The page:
Vet Talks: Feeding A Zoo – Behind The Scenes at a Zoo’s Kitchen Vet Talks 5 min read
While I was teaching at the University of São Paulo, my students and I were lucky to be able to see behind the scenes at the São Paulo Zoo (Portuguese: Parque Zoológico de São Paulo).
Most of the animals in the São Paulo Zoo were rescued from circuses and other unliveable conditions.
I am not a specialist in exotic animal nutrition, but the visit to the kitchen shed light on how important diet is for these animals and how many people (nutritionist, zootechnics, veterinarians, nurses etc.) are involved in putting together a balanced diet for them.
The São Paulo Zoo is the largest zoo in Brazil. Located in an area of 824.529 m² (1.68 square miles) of original Atlantic Forest, with 4 kilometers of trails, it houses more than 3,200 animals with 102 species of mammals, 216 species of birds, 95 species of reptiles, 15 species of amphibians and 16 species of invertebrates, in enclosures that replicate the natural habitats of these animals.
The farm area also houses animals which require extra space, such as those which are mating. The zoo has a nursery for young rejected by their mothers, electric incubators, and incubation room for eggs of birds and reptiles. The educational function of the zoo is emphasized. The library of more than four thousand volumes is open to the public. The zoo partners with other state, federal and foreign institutions in research that facilitates the preservation of endangered species and their habitats.
Meal Prep – Nutritious AND Delicious
Each day the zoo kitchen uses tonnes of food! This is how it is managed:
The Zoo’s farm of 572 hectares produces vegetables used in the manufacture of feed for various animals
Before entering the kitchen, you must walk through a small foot bath of iodine to decontaminate your shoes.
Work starts early each morning and must be very precise.
There are many stations where the food is prepared, separated according to the type of animal which is being fed.
Each station has its own measuring, cutting, and weighing equipment.
There is a large board with all instructions from the veterinarians including recipe, exact amount of each ingredient, and how to prepare the meals.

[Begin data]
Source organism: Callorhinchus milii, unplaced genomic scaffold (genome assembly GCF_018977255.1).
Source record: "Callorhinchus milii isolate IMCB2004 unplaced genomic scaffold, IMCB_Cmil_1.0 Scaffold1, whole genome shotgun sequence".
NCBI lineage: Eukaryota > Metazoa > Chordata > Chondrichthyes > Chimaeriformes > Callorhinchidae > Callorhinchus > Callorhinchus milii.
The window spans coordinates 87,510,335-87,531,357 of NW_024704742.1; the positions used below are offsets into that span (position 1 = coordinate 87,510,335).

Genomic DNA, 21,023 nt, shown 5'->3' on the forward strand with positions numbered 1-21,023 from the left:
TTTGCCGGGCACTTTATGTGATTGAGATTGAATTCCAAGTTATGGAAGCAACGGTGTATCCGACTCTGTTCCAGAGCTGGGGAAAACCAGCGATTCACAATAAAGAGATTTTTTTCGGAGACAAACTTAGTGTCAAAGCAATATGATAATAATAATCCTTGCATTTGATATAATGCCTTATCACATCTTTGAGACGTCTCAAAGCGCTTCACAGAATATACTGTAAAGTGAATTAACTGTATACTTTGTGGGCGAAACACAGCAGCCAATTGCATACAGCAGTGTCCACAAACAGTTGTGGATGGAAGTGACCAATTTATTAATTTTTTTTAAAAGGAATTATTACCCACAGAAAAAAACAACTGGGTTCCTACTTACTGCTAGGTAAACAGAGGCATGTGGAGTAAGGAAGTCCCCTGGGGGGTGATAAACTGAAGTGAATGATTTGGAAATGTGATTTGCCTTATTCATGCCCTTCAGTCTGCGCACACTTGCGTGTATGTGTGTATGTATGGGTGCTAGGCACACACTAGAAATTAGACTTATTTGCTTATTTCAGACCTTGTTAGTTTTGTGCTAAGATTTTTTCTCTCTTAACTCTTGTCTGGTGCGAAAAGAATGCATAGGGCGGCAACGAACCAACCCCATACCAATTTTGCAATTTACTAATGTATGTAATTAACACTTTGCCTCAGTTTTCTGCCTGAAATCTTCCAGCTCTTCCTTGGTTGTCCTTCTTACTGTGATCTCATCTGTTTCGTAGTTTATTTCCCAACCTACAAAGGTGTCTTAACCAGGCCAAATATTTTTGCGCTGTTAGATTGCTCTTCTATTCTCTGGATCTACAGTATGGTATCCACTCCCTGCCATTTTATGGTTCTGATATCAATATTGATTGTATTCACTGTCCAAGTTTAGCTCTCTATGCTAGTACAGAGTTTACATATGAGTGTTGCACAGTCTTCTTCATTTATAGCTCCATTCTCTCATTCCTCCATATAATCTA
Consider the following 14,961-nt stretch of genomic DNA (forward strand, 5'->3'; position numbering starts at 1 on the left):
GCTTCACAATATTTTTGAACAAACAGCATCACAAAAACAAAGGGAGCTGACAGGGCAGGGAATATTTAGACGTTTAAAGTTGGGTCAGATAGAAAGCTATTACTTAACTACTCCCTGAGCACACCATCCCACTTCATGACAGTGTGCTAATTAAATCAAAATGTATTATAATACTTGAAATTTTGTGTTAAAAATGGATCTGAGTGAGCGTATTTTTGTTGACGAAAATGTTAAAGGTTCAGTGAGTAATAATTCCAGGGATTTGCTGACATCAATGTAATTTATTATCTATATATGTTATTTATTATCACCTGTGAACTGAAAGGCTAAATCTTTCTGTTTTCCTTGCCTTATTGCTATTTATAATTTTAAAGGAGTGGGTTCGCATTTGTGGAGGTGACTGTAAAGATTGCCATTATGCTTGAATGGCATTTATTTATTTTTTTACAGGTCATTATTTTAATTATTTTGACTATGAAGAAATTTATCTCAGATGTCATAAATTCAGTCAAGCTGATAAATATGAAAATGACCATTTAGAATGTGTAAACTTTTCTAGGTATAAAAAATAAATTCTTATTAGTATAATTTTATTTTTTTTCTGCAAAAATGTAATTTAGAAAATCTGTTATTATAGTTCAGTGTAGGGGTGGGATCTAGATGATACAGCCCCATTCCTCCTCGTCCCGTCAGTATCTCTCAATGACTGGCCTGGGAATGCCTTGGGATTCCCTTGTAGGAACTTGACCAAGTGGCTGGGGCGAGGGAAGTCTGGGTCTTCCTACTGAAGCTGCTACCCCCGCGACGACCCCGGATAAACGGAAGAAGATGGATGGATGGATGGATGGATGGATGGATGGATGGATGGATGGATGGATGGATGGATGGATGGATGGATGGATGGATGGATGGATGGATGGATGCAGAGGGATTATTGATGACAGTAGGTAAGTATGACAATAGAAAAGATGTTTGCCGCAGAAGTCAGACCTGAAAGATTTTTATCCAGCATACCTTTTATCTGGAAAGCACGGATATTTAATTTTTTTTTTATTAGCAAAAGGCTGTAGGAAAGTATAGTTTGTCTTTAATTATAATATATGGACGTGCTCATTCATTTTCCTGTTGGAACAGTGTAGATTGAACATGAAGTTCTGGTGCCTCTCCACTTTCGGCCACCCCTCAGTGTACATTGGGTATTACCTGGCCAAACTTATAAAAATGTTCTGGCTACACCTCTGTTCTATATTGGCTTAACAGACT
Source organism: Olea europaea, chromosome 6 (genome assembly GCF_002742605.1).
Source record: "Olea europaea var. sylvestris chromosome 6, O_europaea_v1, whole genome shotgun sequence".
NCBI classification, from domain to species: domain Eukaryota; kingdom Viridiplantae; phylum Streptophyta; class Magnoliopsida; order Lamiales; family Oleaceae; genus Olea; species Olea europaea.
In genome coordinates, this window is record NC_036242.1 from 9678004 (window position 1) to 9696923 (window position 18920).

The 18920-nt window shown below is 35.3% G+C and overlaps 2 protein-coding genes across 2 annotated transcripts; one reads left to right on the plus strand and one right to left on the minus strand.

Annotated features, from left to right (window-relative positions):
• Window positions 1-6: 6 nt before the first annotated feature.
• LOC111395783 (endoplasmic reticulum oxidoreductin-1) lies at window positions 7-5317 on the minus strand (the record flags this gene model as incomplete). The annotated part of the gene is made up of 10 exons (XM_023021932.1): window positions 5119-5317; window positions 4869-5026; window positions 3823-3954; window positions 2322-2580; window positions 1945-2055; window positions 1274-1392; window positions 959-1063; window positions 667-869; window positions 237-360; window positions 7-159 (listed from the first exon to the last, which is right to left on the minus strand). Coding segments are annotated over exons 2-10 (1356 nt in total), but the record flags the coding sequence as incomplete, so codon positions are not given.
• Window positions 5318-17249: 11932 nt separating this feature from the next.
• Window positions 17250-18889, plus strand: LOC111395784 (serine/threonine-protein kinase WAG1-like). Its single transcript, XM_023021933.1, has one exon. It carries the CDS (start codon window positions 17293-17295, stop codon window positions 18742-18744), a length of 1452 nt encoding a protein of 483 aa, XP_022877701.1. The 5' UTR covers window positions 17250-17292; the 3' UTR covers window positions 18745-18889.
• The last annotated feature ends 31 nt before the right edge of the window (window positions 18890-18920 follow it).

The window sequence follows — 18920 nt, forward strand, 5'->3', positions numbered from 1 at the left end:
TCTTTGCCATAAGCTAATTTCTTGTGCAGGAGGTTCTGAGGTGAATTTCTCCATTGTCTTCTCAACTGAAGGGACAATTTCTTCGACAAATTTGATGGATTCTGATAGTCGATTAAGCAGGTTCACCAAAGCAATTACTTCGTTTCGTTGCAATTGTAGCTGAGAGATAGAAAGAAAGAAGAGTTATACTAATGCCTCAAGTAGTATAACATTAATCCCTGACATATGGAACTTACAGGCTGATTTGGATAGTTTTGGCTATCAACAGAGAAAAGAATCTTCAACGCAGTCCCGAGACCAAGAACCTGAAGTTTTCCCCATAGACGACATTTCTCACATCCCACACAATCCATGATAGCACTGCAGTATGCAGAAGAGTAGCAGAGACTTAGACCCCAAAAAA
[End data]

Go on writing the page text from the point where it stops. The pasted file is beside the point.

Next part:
The meals are produced based on the diet of each animal.
Some extras are added to supplement the animal’s diet. For example, a hippopotamus would hardly eat fruits and vegetables in the wild, because it feeds mostly on hay and grass. However, to provide more nutrients and enrichment, many fruits and vegetables are offered.
Vulnerable or sick animals and young animals receive even greater attention from the zoo staff.
Each animal needs a specific and balanced diet, obtained through research. These diets are created by veterinarians, biologists, zootechnics, and assembled in the kitchen.
To further supplement the animals’ feed, kibbles, which are full of essential nutrients are provided.
A taste of the wild
In the wild, animals may obtain essential nutrients in different ways than they do in captivity. One example is lions.
If you think that lions only eat meat, you are mistaken, but the way they eat plants in the wild is not at all conventional. Lions kill large herbivores in the savannas, and when they feast on the organs of these animals, including the stomach, they ingest the large amount of plant material in the stomach. This is how lions and other predators obtain the vital fiber that their system requires. This is the same reason that cats and dogs do not do well on a diet of only meat. They do require some grains and carbohydrates in order to have a balanced diet.
It is important to know the exact diets that your pet may need. Whether it be dogs, cats or other exotic animals, each pet has very specific nutritional needs. Cats are obligate carnivores, which means they must eat meat; however, they still require carbohydrates and fiber. It is important to follow the advice of your veterinarian when formulating any diet for your pet so that you know your pets’ nutritional needs will be fully met.
If you prepare home-cooked meals for your pets, be sure they are balanced and contain all the correct nutrients. NHV Multi Essentials and NHV PetOmega 3 can help to make a home-cooked meal more balanced. We can also formulate a home-cooked meal plan specifically for your pet’s needs!
Visiting the kitchen at a zoo was an absolute joy for me. One can get very judgemental when visiting a zoo for leisure but when you understand all that goes on behind the scenes, it helps gain a better perspective. It feels great to know that these animals are in the best of hands, living a lifestyle that is inspired from their wild habitats and nature. I respect all the people who come together to run a zoo and I hope that as pet parents, everyone can take home some lessons about animal nutrition from a visit to a healthy and well-managed zoo.
Dr. Amanda Nascimento, DVM, MVSc., PhD completed her undergraduate degree in veterinary medicine in 2010 and graduate studies in veterinary pathology (MVSc. 2012 and PhD 2016) at the School of Veterinary Medicine, University of São Paulo. She completed her post-doctoral training at the Western College of Veterinary Medicine – University of Saskatchewan in 2018. Dr. Nascimento will be hosting her own blog series and sharing her knowledge with our extended NHV family.
Published: October 19, 2018